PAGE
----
Facing any legal troubles involving theft charges can have damaging and far-reaching consequences. An experienced theft attorney will work hard to minimize or your charges or get them dropped altogether.

Contact a Chattanooga Defense Attorney

If you or someone you know is facing charges for a theft crime, an experienced theft attorney will be your best defense. Contact us at 423.531.2800 to set up a consultation with one of our experienced defense attorneys.

Photo by tommaso79 on iStock


Most of us are familiar with the idea of a warrant, but you may not understand the ins and outs of how arrest warrants work. You may even have an open warrant right now, which means you could be arrested at any minute, even if the warrant is years old! Knowing what to do may help you avoid being arrested or detained.

Let’s take a look at what arrest warrants are and how they work in real life.


WHAT is an arrest warrant?

An arrest warrant gives law enforcement officials the right to arrest a crime suspect.

The purpose of an arrest warrant is to bring the person suspected of committing a crime into court to be tried. In addition, a warrant helps ensure the suspect won’t continue committing the same crime or others. The warrant should also keep the individual from obstructing justice or interfering with the investigation.

Related topic: What to do When You’ve Been in a Car Accident

WHO issues a warrant?

Typically, the arrest warrant process begins when a crime is committed out of view of a police officer. A law enforcement official or prosecutor will develop a case that provides probable cause for arresting a suspect. The case will then be presented before a judge in the court of law. If probable cause has been made, the presiding judge will grant the arrest warrant.

The stronger the evidence, the quicker a warrant will be issued.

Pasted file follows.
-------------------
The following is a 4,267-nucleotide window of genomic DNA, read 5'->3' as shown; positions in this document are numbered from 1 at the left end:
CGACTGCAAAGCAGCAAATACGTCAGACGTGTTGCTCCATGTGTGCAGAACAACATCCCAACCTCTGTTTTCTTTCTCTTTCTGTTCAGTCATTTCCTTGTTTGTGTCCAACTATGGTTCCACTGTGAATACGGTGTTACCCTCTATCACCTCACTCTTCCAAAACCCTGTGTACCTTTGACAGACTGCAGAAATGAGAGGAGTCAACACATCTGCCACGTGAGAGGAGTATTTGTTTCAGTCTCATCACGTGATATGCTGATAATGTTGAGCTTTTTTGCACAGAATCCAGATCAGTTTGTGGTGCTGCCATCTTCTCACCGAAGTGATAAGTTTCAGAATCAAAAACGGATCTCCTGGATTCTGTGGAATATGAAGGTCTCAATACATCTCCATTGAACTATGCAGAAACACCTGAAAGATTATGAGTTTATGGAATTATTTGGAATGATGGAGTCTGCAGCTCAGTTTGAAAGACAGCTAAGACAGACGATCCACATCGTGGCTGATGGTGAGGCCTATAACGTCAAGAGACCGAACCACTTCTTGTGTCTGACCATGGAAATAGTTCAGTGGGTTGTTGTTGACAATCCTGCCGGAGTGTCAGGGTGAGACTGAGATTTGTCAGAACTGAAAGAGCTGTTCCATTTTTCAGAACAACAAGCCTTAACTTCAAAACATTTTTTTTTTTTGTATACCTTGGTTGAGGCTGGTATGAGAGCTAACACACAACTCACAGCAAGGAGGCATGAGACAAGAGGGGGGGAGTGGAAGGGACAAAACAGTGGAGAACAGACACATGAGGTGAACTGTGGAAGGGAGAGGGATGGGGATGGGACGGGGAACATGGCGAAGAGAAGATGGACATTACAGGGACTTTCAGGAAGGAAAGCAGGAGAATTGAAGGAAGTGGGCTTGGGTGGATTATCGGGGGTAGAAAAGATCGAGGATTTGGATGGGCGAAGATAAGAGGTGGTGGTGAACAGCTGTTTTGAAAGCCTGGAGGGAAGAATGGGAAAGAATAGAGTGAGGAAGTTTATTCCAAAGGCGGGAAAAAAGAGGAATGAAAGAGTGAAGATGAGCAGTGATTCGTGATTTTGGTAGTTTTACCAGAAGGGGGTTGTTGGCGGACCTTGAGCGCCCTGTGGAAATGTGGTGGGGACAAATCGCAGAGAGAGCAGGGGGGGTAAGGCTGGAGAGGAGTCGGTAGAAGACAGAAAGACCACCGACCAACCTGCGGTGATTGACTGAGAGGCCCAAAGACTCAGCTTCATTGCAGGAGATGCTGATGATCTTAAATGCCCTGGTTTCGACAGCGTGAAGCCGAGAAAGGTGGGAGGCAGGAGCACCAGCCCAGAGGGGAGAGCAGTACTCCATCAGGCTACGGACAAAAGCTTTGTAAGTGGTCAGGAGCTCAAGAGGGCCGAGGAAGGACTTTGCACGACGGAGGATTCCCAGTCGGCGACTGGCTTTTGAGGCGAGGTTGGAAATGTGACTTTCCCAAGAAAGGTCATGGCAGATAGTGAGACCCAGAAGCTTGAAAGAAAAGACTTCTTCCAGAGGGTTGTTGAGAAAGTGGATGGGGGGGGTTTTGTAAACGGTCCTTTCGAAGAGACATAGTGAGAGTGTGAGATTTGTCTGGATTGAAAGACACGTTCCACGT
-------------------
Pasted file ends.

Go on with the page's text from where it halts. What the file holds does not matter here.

Since issuing an arrest warrant is a serious decision, most officers and prosecutors try to present solid evidence

WHEN can you be arrested?

Once the arrest warrant process is complete, law enforcement officers can arrest the suspect named on the warrant anytime, anywhere. However, almost every city in the U.S. has thousands of warrants issued at any time, leaving officers inundated with unfulfilled warrants. This is what the term outstanding warrant refers to.

Because so many warrants may be outstanding at once, police officers typically prioritize arrests by the severity of the crime. Occasionally, law enforcement officials hold warrant round-ups, like this one, in concerted efforts to arrest offenders.

Note that if a police officer sees you committing a crime, he or she can arrest you on the spot – without an arrest warrant.

WHAT should you do if there’s a warrant against you?

If you could be a suspect in a theft, murder, rape case or other crime, there may be an outstanding warrant against you. In Hamilton County, you can search the sheriff’s office for open warrants.

Once you’ve confirmed that there IS a warrant in your name, be proactive. Read the warrant information carefully to understand when and why a judge issued the warrant. Also look to see what kind of charges, misdemeanor or felony,  you could be facing.

Next, contact a criminal defense attorney. An experienced attorney will walk you through your options and smooth the process for you. For example, the lawyer may be able to arrange for you to turn yourself in or appear in court for an arraignment, without you having to go to jail.

If you are arrested before hiring an attorney, stay calm, and remember you always have the right to remain silent. Ask to speak to a lawyer before you answer any questions.

Your criminal defense attorney will explain your rights and guide you through every step of the process.

Contact a Chattanooga Defense Lawyer

If you need help addressing an arrest warrant, contact our criminal defense lawyers at Speek, Webb, Turner & Newkirk.

Contact Speek, Webb, Turner & Newkirk